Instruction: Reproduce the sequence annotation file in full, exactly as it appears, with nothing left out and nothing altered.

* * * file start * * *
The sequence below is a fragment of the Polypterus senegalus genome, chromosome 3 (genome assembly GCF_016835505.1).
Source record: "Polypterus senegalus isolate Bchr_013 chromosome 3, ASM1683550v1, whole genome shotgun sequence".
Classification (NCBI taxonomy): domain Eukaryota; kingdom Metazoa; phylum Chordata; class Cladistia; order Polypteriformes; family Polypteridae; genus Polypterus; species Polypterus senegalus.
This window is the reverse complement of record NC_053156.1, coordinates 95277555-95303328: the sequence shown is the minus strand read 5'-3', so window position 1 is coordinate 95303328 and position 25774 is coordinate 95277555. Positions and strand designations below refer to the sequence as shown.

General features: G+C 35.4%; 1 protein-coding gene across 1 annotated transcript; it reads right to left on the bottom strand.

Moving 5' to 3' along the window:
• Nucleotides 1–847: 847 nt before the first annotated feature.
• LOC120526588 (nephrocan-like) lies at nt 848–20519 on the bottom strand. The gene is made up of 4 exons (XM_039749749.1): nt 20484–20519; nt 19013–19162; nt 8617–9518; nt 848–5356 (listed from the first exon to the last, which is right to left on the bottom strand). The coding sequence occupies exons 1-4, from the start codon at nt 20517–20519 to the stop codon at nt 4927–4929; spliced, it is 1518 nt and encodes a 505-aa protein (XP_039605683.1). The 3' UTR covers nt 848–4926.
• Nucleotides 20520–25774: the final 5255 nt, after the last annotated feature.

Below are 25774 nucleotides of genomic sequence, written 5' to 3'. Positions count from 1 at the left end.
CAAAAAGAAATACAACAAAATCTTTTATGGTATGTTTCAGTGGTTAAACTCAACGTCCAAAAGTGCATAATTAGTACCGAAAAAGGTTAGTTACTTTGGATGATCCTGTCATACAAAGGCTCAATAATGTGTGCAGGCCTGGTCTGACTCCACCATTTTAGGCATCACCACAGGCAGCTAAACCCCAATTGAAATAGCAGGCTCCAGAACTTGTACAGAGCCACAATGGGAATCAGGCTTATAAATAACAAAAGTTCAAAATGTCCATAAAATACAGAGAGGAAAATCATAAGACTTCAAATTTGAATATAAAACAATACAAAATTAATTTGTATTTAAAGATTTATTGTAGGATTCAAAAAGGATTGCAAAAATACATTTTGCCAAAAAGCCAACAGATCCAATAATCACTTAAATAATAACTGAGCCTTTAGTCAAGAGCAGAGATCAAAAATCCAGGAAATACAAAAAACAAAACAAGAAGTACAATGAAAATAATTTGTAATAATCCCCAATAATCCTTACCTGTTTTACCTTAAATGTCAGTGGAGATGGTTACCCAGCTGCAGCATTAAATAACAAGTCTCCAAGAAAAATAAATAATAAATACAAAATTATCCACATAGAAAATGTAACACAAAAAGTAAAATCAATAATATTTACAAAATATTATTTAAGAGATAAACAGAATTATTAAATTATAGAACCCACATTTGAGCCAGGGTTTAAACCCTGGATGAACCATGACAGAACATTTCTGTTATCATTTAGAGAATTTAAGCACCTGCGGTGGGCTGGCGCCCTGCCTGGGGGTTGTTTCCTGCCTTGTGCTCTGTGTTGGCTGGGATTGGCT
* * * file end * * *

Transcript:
The sequence below is a fragment of the Polypterus senegalus genome, chromosome 3 (genome assembly GCF_016835505.1).
Source record: "Polypterus senegalus isolate Bchr_013 chromosome 3, ASM1683550v1, whole genome shotgun sequence".
Classification (NCBI taxonomy): domain Eukaryota; kingdom Metazoa; phylum Chordata; class Cladistia; order Polypteriformes; family Polypteridae; genus Polypterus; species Polypterus senegalus.
This window is the reverse complement of record NC_053156.1, coordinates 95277555-95303328: the sequence shown is the minus strand read 5'-3', so window position 1 is coordinate 95303328 and position 25774 is coordinate 95277555. Positions and strand designations below refer to the sequence as shown.

General features: G+C 35.4%; 1 protein-coding gene across 1 annotated transcript; it reads right to left on the bottom strand.

Moving 5' to 3' along the window:
• Nucleotides 1–847: 847 nt before the first annotated feature.
• LOC120526588 (nephrocan-like) lies at nt 848–20519 on the bottom strand. The gene is made up of 4 exons (XM_039749749.1): nt 20484–20519; nt 19013–19162; nt 8617–9518; nt 848–5356 (listed from the first exon to the last, which is right to left on the bottom strand). The coding sequence occupies exons 1-4, from the start codon at nt 20517–20519 to the stop codon at nt 4927–4929; spliced, it is 1518 nt and encodes a 505-aa protein (XP_039605683.1). The 3' UTR covers nt 848–4926.
• Nucleotides 20520–25774: the final 5255 nt, after the last annotated feature.

Below are 25774 nucleotides of genomic sequence, written 5' to 3'. Positions count from 1 at the left end.
CAAAAAGAAATACAACAAAATCTTTTATGGTATGTTTCAGTGGTTAAACTCAACGTCCAAAAGTGCATAATTAGTACCGAAAAAGGTTAGTTACTTTGGATGATCCTGTCATACAAAGGCTCAATAATGTGTGCAGGCCTGGTCTGACTCCACCATTTTAGGCATCACCACAGGCAGCTAAACCCCAATTGAAATAGCAGGCTCCAGAACTTGTACAGAGCCACAATGGGAATCAGGCTTATAAATAACAAAAGTTCAAAATGTCCATAAAATACAGAGAGGAAAATCATAAGACTTCAAATTTGAATATAAAACAATACAAAATTAATTTGTATTTAAAGATTTATTGTAGGATTCAAAAAGGATTGCAAAAATACATTTTGCCAAAAAGCCAACAGATCCAATAATCACTTAAATAATAACTGAGCCTTTAGTCAAGAGCAGAGATCAAAAATCCAGGAAATACAAAAAACAAAACAAGAAGTACAATGAAAATAATTTGTAATAATCCCCAATAATCCTTACCTGTTTTACCTTAAATGTCAGTGGAGATGGTTACCCAGCTGCAGCATTAAATAACAAGTCTCCAAGAAAAATAAATAATAAATACAAAATTATCCACATAGAAAATGTAACACAAAAAGTAAAATCAATAATATTTACAAAATATTATTTAAGAGATAAACAGAATTATTAAATTATAGAACCCACATTTGAGCCAGGGTTTAAACCCTGGATGAACCATGACAGAACATTTCTGTTATCATTTAGAGAATTTAAGCACCTGCGGTGGGCTGGCGCCCTGCCTGGGGGTTGTTTCCTGCCTTGTGCTCTGTGTTGGCTGGGATTGGCT